It did, but not in a nice way.  Griffin got a concussion on the first day of camp, so camp was over.  Also over for the next month: riding a bike, rollerblading, taking power skating lessons, horsing around with his brothers–pretty much all the things that make a boy’s summer.   If you have been following discussions in the news about concussions in the NHL, you will know that one of the most dangerous aspects of concussion is exposing the player to injury again.  A second injury can increase the damage exponentially.

At the end of day one of camp, Griffin slipped while chasing the puck during a scrimmage.  No other players were involved.  He was wearing a helmet.  There are no marks on his helmet, no bruises or lumps on his head.  He said he felt a bit dizzy after falling, but his shift ended right then, and he just went to the bench.  Neither of his coaches remember the fall; it did not hit their radars.  I picked him up an hour later, as scheduled, and we all walked home.  Nothing unusual.  He had a drink, a snack and watched t.v.  A full three hours after falling, he suddenly had a serious headache, then threw up.  He threw up again 30 minutes later.  I suspected food poisoning.  Thank goodness, my husband’s first question when I told him was, “Was he hit on the ice at hockey camp today?” 

I called the Telehealth Ontario nurse (thank you, Canada!!) and she recommended we take him to the emergency room.

Diagnosis: mild concussion.

Griffin has been fine since.  No other signs of symptoms, though we are still watching out for them.

What is most frightening about concussion is that the symptoms are so delayed.  I spoke to another mother whose son did not have symptoms until 24 hours after an accident, and because it was such a delayed response, the diagnosis of concussion was also delayed.

This has, of course, led to much hand-wringing on my part about exposing my son to harm, about questioning our choices for sport, about the culture of suck it up and keep playing.  Detailing my angst about hockey culture, I think, will have to wait for another day, because it suddenly looms as an enormous topic, much too big to scale.

In the mean time, please take something from our brush with concussion.  Put helmets on your skaters, bladers and bike-riders.  When headache and nausea appear together, with or without a loss of consciousness, no matter how slight the bump to the head may have appeared, and no matter how long after the fall, take it as a serious possibility of concussion and call a medical professional.

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Game On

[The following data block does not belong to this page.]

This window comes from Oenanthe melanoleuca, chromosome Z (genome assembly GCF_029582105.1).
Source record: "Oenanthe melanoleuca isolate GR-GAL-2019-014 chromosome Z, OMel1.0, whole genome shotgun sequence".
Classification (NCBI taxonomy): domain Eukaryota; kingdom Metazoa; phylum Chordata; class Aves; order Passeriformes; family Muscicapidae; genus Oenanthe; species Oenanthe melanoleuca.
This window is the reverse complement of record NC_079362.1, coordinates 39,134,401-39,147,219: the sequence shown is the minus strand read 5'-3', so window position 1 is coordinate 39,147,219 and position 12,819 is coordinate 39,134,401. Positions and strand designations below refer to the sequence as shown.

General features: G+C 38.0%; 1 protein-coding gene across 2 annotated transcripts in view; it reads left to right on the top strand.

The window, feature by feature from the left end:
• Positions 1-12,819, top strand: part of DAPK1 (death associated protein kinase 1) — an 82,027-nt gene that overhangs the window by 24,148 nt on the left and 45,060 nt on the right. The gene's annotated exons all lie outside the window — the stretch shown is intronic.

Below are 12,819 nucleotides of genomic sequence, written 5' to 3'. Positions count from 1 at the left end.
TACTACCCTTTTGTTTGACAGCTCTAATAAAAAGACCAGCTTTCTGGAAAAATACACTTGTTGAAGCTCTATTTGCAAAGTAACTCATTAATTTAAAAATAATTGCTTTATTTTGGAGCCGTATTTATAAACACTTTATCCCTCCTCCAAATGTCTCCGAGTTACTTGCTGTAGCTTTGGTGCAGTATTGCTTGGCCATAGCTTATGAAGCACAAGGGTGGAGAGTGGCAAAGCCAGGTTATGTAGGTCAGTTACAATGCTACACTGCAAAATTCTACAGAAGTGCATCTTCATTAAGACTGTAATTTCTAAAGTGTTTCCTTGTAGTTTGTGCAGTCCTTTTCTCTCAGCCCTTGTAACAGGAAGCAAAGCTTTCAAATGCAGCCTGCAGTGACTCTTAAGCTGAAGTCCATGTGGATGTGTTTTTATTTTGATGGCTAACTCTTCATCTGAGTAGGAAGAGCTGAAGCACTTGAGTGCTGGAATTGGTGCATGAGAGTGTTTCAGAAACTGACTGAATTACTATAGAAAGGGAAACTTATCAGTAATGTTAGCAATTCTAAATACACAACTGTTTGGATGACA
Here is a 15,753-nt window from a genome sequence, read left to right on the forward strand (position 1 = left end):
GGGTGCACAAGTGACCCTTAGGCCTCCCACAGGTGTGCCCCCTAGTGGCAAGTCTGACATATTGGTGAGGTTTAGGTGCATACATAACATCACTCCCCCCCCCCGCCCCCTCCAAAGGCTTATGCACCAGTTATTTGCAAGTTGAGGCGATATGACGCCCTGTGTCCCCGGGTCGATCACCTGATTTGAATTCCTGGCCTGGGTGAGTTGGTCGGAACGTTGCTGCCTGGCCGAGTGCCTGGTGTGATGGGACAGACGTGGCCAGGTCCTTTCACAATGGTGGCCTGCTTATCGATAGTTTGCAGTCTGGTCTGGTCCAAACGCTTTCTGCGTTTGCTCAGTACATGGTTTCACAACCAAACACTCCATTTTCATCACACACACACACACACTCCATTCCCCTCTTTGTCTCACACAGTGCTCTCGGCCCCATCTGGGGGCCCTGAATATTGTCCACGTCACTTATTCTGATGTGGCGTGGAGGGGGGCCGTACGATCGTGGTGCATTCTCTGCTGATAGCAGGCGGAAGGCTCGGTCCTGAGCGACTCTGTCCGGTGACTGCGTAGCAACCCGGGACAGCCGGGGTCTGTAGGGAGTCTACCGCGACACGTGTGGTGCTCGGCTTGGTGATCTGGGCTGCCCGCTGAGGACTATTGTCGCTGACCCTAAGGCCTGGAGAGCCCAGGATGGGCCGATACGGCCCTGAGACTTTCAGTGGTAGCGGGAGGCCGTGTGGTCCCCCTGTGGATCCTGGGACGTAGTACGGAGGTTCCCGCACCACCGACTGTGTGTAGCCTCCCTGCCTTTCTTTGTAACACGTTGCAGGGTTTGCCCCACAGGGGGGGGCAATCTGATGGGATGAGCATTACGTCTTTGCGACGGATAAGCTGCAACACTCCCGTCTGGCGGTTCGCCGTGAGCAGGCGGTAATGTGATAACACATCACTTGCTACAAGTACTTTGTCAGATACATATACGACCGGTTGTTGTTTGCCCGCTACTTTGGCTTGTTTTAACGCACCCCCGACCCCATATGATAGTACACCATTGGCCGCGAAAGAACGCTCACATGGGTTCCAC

The sound coming from outside  is just unusual enough to make me worry, so I poke my head out the front door:

Chip, chip, chip.


Chip. Chip, chip.


Last week, the sidewalk in front of my house was covered in ice. By the middle of last week, it was covered in ice with two inches of rain- and melt water on top. By the weekend, the ice was again so thick that we could have held an Ice Capades reunion show on the paved area that spans the front of our neighbours’ and our houses.

Today, the sun is shining. The sidewalk is still splattered with great patches of wet, but there’s still a dark, decaying pile of snow and ice, three inches high in the middle, covering our lawn and part of the front of the neighbour’s house.

My boys are out front with the neighbour boys. Snow shovels and hockey sticks in hand, they’re hacking away at that block of ice, trying to free the neighbour boys’ ball hockey net, which has been entombed by ice since December.

Thump. Thump. A piece, maybe four inches long by six inches wide, skitters away from the net. A wrist shot, and the ice goes flying toward the street.

Chip chip chip. Shards of ice get swept away. Another piece of ice breaks free and gets passed, hockey stick to hockey stick, until it rests in the gutter.

There’s still so much ice that they could be out here for the rest of the afternoon, and still wouldn’t get the net free, but no matter.  In August, when the umpteenth ball hockey game of the summer is played, when their tired-eyed Moms and Dads grow weary of squinting to follow the ball in twilight and call them in for bed, the boys probably won’t remember the afternoon in March when they systematically chipped away at what was left of winter and threw it to the curb.

But I will.